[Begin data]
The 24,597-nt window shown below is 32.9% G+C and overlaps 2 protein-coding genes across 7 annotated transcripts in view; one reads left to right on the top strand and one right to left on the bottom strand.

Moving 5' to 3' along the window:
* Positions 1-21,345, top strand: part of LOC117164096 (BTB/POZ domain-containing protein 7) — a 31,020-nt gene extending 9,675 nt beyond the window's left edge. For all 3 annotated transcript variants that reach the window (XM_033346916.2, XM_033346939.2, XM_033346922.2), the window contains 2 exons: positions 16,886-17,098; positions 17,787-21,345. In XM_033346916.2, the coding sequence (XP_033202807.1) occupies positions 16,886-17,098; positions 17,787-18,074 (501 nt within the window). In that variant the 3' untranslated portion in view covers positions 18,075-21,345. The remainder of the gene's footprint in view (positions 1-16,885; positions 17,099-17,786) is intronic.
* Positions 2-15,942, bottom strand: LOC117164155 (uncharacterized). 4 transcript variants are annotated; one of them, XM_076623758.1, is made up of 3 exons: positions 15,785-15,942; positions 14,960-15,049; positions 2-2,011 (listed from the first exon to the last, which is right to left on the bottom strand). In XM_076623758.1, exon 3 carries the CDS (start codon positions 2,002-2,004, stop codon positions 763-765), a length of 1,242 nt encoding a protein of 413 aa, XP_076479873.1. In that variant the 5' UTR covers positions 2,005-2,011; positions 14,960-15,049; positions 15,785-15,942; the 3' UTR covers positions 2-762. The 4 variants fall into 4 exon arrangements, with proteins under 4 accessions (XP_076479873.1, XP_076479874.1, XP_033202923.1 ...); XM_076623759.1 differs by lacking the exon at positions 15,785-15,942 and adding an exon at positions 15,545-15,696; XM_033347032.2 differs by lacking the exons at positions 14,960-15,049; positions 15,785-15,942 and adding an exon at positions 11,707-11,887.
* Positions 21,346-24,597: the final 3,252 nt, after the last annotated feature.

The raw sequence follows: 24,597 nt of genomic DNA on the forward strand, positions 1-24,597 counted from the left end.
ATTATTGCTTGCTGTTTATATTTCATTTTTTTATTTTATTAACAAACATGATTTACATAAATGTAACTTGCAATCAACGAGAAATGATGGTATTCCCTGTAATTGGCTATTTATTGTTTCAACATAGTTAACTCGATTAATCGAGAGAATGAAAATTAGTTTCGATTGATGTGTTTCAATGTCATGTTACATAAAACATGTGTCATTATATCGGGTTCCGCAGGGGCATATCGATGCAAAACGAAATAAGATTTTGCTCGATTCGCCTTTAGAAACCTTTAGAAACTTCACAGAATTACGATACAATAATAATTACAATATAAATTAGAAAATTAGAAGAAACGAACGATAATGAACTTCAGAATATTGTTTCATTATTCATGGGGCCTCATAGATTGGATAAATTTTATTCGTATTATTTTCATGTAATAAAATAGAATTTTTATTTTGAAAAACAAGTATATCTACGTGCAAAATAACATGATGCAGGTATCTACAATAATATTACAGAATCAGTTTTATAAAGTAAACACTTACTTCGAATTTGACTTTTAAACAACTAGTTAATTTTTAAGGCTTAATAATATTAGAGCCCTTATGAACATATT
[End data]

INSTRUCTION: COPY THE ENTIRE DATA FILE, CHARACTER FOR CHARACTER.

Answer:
The 24,597-nt window shown below is 32.9% G+C and overlaps 2 protein-coding genes across 7 annotated transcripts in view; one reads left to right on the top strand and one right to left on the bottom strand.

Moving 5' to 3' along the window:
* Positions 1-21,345, top strand: part of LOC117164096 (BTB/POZ domain-containing protein 7) — a 31,020-nt gene extending 9,675 nt beyond the window's left edge. For all 3 annotated transcript variants that reach the window (XM_033346916.2, XM_033346939.2, XM_033346922.2), the window contains 2 exons: positions 16,886-17,098; positions 17,787-21,345. In XM_033346916.2, the coding sequence (XP_033202807.1) occupies positions 16,886-17,098; positions 17,787-18,074 (501 nt within the window). In that variant the 3' untranslated portion in view covers positions 18,075-21,345. The remainder of the gene's footprint in view (positions 1-16,885; positions 17,099-17,786) is intronic.
* Positions 2-15,942, bottom strand: LOC117164155 (uncharacterized). 4 transcript variants are annotated; one of them, XM_076623758.1, is made up of 3 exons: positions 15,785-15,942; positions 14,960-15,049; positions 2-2,011 (listed from the first exon to the last, which is right to left on the bottom strand). In XM_076623758.1, exon 3 carries the CDS (start codon positions 2,002-2,004, stop codon positions 763-765), a length of 1,242 nt encoding a protein of 413 aa, XP_076479873.1. In that variant the 5' UTR covers positions 2,005-2,011; positions 14,960-15,049; positions 15,785-15,942; the 3' UTR covers positions 2-762. The 4 variants fall into 4 exon arrangements, with proteins under 4 accessions (XP_076479873.1, XP_076479874.1, XP_033202923.1 ...); XM_076623759.1 differs by lacking the exon at positions 15,785-15,942 and adding an exon at positions 15,545-15,696; XM_033347032.2 differs by lacking the exons at positions 14,960-15,049; positions 15,785-15,942 and adding an exon at positions 11,707-11,887.
* Positions 21,346-24,597: the final 3,252 nt, after the last annotated feature.

The raw sequence follows: 24,597 nt of genomic DNA on the forward strand, positions 1-24,597 counted from the left end.
ATTATTGCTTGCTGTTTATATTTCATTTTTTTATTTTATTAACAAACATGATTTACATAAATGTAACTTGCAATCAACGAGAAATGATGGTATTCCCTGTAATTGGCTATTTATTGTTTCAACATAGTTAACTCGATTAATCGAGAGAATGAAAATTAGTTTCGATTGATGTGTTTCAATGTCATGTTACATAAAACATGTGTCATTATATCGGGTTCCGCAGGGGCATATCGATGCAAAACGAAATAAGATTTTGCTCGATTCGCCTTTAGAAACCTTTAGAAACTTCACAGAATTACGATACAATAATAATTACAATATAAATTAGAAAATTAGAAGAAACGAACGATAATGAACTTCAGAATATTGTTTCATTATTCATGGGGCCTCATAGATTGGATAAATTTTATTCGTATTATTTTCATGTAATAAAATAGAATTTTTATTTTGAAAAACAAGTATATCTACGTGCAAAATAACATGATGCAGGTATCTACAATAATATTACAGAATCAGTTTTATAAAGTAAACACTTACTTCGAATTTGACTTTTAAACAACTAGTTAATTTTTAAGGCTTAATAATATTAGAGCCCTTATGAACATATT